Michael Toglia, RF, UCLA (Cotuit Kettleers) Toglia, a 6-foot-5 switch-hitter from UCLA, has dealt with a left foot injury for nearly the entirety of his summer on the Cape, but that didn’t stop him from showing why he has the makings of an elite-level talent for the 2019 draft. With a still developing body, the 18-year-old Toglia already boasts above-average to plus raw and game power from both sides of the plate to go along with a plus eye, plus bat speed, and an advanced approach at the plate. From the left side, Toglia uses his lower body to generate significant power and bat control despite a minor hitch in his swing. From his natural right-handed side, the incorporation of his lower body is presently a work in progress but the issues he has in that regard should be more than correctable over the next two years. He has the potential to grow into another grade of raw power from both sides in the coming years, given that he can make the necessary mechanical and physical improvements.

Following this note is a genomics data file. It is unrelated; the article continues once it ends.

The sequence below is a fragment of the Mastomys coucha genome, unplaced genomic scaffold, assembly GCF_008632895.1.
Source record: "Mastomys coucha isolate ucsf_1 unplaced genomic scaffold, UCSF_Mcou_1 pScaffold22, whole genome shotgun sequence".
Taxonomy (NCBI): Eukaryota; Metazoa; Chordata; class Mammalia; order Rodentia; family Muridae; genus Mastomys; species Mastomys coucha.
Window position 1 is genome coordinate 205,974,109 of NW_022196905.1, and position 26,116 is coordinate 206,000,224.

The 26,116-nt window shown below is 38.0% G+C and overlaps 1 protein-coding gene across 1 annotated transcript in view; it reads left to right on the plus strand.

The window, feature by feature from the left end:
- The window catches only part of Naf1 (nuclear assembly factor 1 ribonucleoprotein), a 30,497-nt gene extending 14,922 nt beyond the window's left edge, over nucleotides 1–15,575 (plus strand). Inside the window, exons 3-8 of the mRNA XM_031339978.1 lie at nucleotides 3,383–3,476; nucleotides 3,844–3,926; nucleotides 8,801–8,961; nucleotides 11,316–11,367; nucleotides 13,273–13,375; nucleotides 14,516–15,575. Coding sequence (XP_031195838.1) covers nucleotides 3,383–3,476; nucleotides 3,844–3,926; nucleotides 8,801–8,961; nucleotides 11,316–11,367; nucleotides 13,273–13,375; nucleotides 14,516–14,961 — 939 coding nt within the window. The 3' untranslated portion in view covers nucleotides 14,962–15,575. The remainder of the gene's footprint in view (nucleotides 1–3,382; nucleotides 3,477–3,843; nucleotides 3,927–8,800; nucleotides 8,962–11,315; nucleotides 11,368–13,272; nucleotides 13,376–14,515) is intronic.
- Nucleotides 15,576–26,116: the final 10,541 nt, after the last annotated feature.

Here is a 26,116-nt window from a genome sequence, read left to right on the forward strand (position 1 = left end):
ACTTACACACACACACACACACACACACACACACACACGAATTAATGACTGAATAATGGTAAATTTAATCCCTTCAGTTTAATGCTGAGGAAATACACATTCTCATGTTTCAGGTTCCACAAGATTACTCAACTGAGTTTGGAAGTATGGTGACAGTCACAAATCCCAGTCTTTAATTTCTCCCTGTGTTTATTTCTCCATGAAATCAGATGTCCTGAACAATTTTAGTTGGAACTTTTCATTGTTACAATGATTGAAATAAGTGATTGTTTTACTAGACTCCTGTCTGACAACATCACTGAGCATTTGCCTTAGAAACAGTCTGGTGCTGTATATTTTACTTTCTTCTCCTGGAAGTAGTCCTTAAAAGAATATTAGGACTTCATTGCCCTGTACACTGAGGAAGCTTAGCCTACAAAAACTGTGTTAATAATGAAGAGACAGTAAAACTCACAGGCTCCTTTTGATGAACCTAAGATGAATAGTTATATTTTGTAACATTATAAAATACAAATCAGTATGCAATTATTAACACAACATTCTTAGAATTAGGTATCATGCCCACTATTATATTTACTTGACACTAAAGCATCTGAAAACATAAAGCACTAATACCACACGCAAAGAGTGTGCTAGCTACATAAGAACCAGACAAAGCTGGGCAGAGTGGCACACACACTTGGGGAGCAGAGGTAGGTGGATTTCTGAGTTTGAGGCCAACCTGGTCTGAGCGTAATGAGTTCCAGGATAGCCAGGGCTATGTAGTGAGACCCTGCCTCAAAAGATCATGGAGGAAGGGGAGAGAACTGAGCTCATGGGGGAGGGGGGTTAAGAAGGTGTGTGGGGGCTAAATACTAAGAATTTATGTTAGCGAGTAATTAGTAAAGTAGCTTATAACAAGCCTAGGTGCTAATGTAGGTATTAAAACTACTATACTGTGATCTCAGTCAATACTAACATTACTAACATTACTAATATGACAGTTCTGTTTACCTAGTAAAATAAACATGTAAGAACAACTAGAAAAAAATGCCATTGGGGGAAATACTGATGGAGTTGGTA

The Eastern League East All-Stars defeated the Eastern League West All-Stars 7-1 on Wednesday night in Manchester, New Hampshire. The West was up 1-0 heading into the bottom of the sixth before pitchers Jairo Labourt and Lucas Long combined to give up 7 runs. Here is a rundown of the game’s notable performers:
Notes on Blake Perkins, Isaac Paredes, Malquin Canelo and more.
JH Schroeder Eli White, SS, Oakland Athletics (High-A Stockton)